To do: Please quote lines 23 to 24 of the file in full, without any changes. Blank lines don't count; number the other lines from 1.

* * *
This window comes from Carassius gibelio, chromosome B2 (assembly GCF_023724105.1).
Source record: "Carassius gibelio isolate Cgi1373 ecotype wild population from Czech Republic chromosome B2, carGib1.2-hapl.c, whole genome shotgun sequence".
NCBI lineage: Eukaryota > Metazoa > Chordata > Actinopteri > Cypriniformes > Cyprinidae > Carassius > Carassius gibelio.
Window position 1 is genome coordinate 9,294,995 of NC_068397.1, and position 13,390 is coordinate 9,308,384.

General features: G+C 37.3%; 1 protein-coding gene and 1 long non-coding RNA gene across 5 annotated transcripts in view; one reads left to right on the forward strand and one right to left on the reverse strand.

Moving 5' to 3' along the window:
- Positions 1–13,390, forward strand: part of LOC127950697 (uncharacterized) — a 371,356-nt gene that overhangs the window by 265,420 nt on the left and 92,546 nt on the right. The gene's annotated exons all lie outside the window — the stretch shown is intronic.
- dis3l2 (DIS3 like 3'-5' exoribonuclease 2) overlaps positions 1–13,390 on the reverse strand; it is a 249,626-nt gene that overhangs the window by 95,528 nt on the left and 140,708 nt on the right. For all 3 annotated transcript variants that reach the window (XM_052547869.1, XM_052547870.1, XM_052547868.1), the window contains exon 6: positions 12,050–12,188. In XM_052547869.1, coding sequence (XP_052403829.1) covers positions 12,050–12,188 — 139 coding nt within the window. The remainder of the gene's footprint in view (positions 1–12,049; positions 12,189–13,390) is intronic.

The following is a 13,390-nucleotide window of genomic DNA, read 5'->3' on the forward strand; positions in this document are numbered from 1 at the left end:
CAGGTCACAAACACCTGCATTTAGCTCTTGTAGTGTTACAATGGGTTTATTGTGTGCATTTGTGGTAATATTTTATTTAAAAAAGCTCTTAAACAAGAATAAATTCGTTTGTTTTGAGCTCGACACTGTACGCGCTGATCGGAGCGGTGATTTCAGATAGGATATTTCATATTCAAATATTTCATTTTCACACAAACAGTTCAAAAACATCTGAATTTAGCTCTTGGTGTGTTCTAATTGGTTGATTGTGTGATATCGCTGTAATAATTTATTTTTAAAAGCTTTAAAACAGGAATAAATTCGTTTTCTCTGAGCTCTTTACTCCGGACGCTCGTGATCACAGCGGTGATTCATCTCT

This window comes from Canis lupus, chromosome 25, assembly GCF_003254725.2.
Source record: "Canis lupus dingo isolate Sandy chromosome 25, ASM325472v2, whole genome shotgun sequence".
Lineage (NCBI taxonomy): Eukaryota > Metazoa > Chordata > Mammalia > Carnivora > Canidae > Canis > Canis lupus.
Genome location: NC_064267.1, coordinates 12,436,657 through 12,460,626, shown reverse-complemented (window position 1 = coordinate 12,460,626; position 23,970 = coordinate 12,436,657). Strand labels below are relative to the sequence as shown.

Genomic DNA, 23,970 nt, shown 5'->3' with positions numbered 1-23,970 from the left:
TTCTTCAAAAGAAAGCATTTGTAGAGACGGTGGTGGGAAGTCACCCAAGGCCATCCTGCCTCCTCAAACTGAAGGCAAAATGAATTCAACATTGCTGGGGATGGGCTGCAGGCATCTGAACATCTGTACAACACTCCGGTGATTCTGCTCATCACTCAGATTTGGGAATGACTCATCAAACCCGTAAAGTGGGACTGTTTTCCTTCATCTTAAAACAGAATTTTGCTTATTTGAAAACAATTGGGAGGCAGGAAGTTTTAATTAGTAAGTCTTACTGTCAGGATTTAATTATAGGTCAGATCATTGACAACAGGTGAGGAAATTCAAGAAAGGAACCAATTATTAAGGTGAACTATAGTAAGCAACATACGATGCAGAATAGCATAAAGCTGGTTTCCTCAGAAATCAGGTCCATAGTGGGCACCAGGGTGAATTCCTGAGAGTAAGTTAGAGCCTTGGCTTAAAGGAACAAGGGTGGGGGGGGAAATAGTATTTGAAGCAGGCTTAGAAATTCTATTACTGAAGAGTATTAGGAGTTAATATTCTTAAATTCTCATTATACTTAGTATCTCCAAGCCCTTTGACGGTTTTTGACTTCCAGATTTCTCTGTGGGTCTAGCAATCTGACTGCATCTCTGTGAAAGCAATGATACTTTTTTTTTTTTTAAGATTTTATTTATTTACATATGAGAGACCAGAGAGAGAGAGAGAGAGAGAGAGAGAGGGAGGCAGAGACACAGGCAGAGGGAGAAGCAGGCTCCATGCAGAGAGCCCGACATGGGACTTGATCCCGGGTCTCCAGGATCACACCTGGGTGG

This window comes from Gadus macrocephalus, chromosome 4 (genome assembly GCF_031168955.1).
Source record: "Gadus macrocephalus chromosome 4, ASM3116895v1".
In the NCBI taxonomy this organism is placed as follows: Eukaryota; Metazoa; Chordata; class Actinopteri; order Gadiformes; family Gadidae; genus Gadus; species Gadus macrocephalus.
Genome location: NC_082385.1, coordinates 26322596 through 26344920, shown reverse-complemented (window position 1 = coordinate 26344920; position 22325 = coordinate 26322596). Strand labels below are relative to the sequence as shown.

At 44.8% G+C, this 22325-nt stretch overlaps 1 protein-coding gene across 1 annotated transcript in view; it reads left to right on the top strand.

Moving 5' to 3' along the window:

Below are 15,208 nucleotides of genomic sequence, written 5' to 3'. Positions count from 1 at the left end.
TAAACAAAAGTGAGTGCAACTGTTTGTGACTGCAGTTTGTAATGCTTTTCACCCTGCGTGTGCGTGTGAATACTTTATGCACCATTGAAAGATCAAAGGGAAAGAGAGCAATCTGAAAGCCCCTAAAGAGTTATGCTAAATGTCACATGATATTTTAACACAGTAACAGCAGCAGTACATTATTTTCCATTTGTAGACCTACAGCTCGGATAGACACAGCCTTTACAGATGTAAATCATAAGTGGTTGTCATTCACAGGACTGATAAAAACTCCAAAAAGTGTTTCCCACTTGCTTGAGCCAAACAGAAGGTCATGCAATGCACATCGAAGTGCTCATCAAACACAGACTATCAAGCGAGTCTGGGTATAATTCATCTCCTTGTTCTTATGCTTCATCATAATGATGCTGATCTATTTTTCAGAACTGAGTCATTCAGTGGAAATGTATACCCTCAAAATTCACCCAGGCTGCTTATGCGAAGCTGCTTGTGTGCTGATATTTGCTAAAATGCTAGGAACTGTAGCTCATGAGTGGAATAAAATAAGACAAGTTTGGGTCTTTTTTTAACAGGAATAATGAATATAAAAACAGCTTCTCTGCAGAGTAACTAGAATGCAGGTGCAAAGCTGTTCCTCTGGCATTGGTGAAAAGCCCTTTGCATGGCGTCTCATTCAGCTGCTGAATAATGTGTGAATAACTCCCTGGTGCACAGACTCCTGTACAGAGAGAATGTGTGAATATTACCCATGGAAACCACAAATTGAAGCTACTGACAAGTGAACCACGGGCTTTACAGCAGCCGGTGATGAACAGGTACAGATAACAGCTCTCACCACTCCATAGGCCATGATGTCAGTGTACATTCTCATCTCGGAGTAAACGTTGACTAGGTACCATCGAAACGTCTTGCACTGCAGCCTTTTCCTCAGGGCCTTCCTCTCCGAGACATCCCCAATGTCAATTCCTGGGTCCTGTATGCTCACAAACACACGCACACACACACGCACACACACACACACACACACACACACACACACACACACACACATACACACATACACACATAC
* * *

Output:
Below are 15,208 nucleotides of genomic sequence, written 5' to 3'. Positions count from 1 at the left end.
TAAACAAAAGTGAGTGCAACTGTTTGTGACTGCAGTTTGTAATGCTTTTCACCCTGCGTGTGCGTGTGAATACTTTATGCACCATTGAAAGATCAAAGGGAAAGAGAGCAATCTGAAAGCCCCTAAAGAGTTATGCTAAATGTCACATGATATTTTAACACAGTAACAGCAGCAGTACATTATTTTCCATTTGTAGACCTACAGCTCGGATAGACACAGCCTTTACAGATGTAAATCATAAGTGGTTGTCATTCACAGGACTGATAAAAACTCCAAAAAGTGTTTCCCACTTGCTTGAGCCAAACAGAAGGTCATGCAATGCACATCGAAGTGCTCATCAAACACAGACTATCAAGCGAGTCTGGGTATAATTCATCTCCTTGTTCTTATGCTTCATCATAATGATGCTGATCTATTTTTCAGAACTGAGTCATTCAGTGGAAATGTATACCCTCAAAATTCACCCAGGCTGCTTATGCGAAGCTGCTTGTGTGCTGATATTTGCTAAAATGCTAGGAACTGTAGCTCATGAGTGGAATAAAATAAGACAAGTTTGGGTCTTTTTTTAACAGGAATAATGAATATAAAAACAGCTTCTCTGCAGAGTAACTAGAATGCAGGTGCAAAGCTGTTCCTCTGGCATTGGTGAAAAGCCCTTTGCATGGCGTCTCATTCAGCTGCTGAATAATGTGTGAATAACTCCCTGGTGCACAGACTCCTGTACAGAGAGAATGTGTGAATATTACCCATGGAAACCACAAATTGAAGCTACTGACAAGTGAACCACGGGCTTTACAGCAGCCGGTGATGAACAGGTACAGATAACAGCTCTCACCACTCCATAGGCCATGATGTCAGTGTACATTCTCATCTCGGAGTAAACGTTGACTAGGTACCATCGAAACGTCTTGCACTGCAGCCTTTTCCTCAGGGCCTTCCTCTCCGAGACATCCCCAATGTCAATTCCTGGGTCCTGTATGCTCACAAACACACGCACACACACACGCACACACACACACACACACACACACACACACACACACACACACATACACACATACACACATAC